• Search Transparency - At a civic issues level, it's vital that we know why a search engine presents one site higher than another. For example, within the governance realm, we can not depend on a opaque, search cloud to set our priorities in issue and candidate listings. (The same holds true for creating a level business environment.) We imagine that the big engines will find it difficult to operate under today's shadow of suspicion and choose a more transparent operation. With suitable transparency, they might be trustworthy for civic use with Connecting.nyc's search transparency role relegated to one of testing and assurance. See Transparent Search.

Building Blocks

The following links and ideas are offered as starting points for imagining features and services that might facilitate the creation of an even better New York City.

  • Augmented Social Network - A proposal for an online community that would strengthen the collaborative nature of the Internet, enhancing its ability to act as a public commons that engages citizens in civil society. And see 1Society as a follow-up.
  • BeyondVoting - The BeyondVoting Wiki reviews a series of projects that seek better local governance, many of which are network based.
  • Build 1 - "Can I give you a hand with that neighbor?" is the essence of community life. A program like Build 1 can provide a means for neighbors to connect and collaborate.
  • Cambrian House - This site shows how community cooperation on software evaluation and development might be applied on .nyc applications. Perhaps this might provide some guidance on general decision making. (See The BeyondVoting Wiki for more on governance technology.)
  • Information Markets - New decision making processes are developing that induce people to research and share information on topics through economic investment. It's a "put your money where your mouth is" type of market that might be dubbed "gambling for the good."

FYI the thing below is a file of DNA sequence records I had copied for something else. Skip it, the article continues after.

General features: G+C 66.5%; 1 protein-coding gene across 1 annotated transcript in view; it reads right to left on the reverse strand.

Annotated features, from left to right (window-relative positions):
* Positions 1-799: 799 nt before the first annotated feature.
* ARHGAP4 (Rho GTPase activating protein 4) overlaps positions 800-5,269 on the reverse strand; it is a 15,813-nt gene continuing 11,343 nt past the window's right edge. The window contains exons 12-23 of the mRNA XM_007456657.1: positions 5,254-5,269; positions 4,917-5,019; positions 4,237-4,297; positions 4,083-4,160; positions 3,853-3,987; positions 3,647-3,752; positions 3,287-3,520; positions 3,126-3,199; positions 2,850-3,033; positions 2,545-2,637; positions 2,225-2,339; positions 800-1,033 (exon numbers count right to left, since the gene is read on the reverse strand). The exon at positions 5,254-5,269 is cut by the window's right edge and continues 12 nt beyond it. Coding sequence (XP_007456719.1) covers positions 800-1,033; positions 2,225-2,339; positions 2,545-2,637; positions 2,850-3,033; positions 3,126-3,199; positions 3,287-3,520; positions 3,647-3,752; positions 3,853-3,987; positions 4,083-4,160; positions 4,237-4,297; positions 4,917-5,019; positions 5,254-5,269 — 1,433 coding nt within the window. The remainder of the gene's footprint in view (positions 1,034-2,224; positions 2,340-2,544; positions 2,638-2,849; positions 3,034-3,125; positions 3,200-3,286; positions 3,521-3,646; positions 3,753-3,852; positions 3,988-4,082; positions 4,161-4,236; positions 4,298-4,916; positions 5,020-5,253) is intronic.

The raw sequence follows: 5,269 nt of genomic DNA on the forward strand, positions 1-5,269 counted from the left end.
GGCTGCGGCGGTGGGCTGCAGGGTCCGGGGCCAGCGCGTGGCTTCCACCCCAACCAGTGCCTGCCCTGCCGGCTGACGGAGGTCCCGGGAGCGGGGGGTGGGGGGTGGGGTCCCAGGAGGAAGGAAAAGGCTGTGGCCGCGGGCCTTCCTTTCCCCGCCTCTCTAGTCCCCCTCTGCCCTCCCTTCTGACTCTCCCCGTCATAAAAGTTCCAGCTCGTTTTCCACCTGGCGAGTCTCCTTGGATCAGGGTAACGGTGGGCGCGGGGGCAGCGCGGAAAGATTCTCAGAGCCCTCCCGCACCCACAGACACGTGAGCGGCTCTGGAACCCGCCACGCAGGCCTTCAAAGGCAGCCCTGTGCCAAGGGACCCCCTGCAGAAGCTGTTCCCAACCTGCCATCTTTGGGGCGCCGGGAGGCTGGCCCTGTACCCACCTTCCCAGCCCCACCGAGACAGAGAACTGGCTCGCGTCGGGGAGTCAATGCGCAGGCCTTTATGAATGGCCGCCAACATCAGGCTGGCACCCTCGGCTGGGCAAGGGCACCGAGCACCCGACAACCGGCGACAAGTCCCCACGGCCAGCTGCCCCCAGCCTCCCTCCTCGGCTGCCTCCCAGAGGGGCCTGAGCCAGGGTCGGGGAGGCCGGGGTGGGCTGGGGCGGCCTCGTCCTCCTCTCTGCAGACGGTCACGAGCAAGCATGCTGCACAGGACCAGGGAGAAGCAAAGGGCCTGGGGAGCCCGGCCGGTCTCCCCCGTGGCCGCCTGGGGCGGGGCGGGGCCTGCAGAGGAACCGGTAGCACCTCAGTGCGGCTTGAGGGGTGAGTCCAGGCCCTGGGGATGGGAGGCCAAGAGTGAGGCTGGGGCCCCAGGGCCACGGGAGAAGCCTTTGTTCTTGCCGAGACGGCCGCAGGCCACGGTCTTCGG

• Mashmaps - Maps are a vital part of local community and a plethora of tools are evolving around Google's API. How can we incorporate tools like this into meeting local needs?
  • Part of the Solution - This project envisions a means for local residents to organize themselves to address community needs. Connected with a Build 1 and Cambrian House, it might provide a means for addressing local issues locally.
  • Predictive Algorithms - The NetFlix Prize - seeks to improve the accuracy of predictions about future movie preferences based on their customers movie viewing experiences. Improve the predicting algorithm by 10% and you win. Winning the Netflix Prize improves Netflix's ability to connect people to the movies they like. Perhaps there's a lesson here for local policy and decision makers. (See The .nyc Prize below for a first stab at a local prize.)
  • The Semantic Web - A foundation tool for many of these projects is being developed by Tim Berners-Lee, the key developer of the Web. 
  • Global Cooperation  - We have initiated projects with the ICANN on governance and with other global cities developing TLDs, see Paris Understanding draft document.

White Papers

When the .nyc TLD was first proposed by Queens Community Board 3 in 2001, it was a unique, first of a kind proposal. To facilitate its development, Connecting.nyc Inc. initiated several explorations to uncover a city-TLD's attributes and opportunities. The following white papers have contributed to that effort.

Suggestion Box

Ideas that might one day become Target or Baseline Projects are to be found on the Suggested Projects page. Add yours.

The Prize .nyc

Learning from the X-Prize and NetFlix Prize, in 2007 we initiated The Hippodamus of Miletus Prize .nyc.

The Challenge: Develop the best feature in support of the .nyc community. This feature shall be one that facilitates networking within or between neighborhoods. All or a portion of the feature must exist online.

Rules: All projects must be open source. Entries are to be submitted on The Prize .nyc page where previous winners and other details are to be found. The next deadline for submission is 3:45 PM, EST, April 1, 2010.

The Prize: Win an all expense paid trip to the original Nathan's in Coney Island. Paid expenses to include transportation to Coney Island on the F train for the winner, and a guest. The top prize winner will win his/her fill of dogs and an order of fries. (NOTE: Takeru Kobayashi-types are ineligible.) The trip date is to be determined by the winner in consultation with the Prize Committee. See previous winners.

Relevant Links

  • Everyware - Adam Greenfield's book and suggestion that "the city is the platform" provides scope for imagining the role of a city-TLD.

Key .nyc Pages